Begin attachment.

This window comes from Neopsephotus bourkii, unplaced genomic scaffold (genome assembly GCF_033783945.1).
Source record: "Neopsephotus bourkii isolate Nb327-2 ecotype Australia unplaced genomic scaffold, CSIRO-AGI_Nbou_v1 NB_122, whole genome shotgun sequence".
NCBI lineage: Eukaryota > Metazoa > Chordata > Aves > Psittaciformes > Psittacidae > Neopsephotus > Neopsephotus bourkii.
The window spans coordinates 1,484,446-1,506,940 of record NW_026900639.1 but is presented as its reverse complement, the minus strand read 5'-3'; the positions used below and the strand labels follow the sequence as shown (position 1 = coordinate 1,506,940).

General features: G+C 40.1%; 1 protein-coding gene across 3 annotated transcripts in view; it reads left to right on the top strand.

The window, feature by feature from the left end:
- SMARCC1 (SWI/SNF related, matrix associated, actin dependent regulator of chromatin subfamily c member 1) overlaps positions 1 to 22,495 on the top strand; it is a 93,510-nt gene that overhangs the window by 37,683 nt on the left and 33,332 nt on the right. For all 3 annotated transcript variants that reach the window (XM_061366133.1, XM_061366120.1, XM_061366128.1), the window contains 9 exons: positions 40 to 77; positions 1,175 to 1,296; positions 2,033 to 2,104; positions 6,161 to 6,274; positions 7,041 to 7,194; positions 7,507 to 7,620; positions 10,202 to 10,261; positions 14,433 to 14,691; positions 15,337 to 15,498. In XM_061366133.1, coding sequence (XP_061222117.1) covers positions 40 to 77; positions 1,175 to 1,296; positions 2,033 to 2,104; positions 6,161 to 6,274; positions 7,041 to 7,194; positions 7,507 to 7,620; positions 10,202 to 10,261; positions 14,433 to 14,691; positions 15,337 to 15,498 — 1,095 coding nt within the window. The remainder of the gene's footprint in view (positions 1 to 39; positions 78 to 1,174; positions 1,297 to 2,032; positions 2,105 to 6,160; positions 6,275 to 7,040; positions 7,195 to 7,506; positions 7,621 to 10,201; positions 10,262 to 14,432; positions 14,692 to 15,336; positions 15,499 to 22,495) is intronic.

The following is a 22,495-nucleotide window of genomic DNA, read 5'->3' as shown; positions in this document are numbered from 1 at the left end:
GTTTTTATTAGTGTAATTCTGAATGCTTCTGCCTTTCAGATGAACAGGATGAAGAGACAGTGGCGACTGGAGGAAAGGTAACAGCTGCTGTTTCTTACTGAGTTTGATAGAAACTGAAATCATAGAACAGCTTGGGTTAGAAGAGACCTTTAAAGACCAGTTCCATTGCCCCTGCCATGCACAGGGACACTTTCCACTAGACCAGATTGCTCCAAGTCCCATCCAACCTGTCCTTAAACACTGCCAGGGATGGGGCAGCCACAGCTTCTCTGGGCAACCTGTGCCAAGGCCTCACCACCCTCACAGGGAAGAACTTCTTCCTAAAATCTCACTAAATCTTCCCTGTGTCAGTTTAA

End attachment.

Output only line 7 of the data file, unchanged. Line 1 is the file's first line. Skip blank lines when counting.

- SMARCC1 (SWI/SNF related, matrix associated, actin dependent regulator of chromatin subfamily c member 1) overlaps positions 1 to 22,495 on the top strand; it is a 93,510-nt gene that overhangs the window by 37,683 nt on the left and 33,332 nt on the right. For all 3 annotated transcript variants that reach the window (XM_061366133.1, XM_061366120.1, XM_061366128.1), the window contains 9 exons: positions 40 to 77; positions 1,175 to 1,296; positions 2,033 to 2,104; positions 6,161 to 6,274; positions 7,041 to 7,194; positions 7,507 to 7,620; positions 10,202 to 10,261; positions 14,433 to 14,691; positions 15,337 to 15,498. In XM_061366133.1, coding sequence (XP_061222117.1) covers positions 40 to 77; positions 1,175 to 1,296; positions 2,033 to 2,104; positions 6,161 to 6,274; positions 7,041 to 7,194; positions 7,507 to 7,620; positions 10,202 to 10,261; positions 14,433 to 14,691; positions 15,337 to 15,498 — 1,095 coding nt within the window. The remainder of the gene's footprint in view (positions 1 to 39; positions 78 to 1,174; positions 1,297 to 2,032; positions 2,105 to 6,160; positions 6,275 to 7,040; positions 7,195 to 7,506; positions 7,621 to 10,201; positions 10,262 to 14,432; positions 14,692 to 15,336; positions 15,499 to 22,495) is intronic.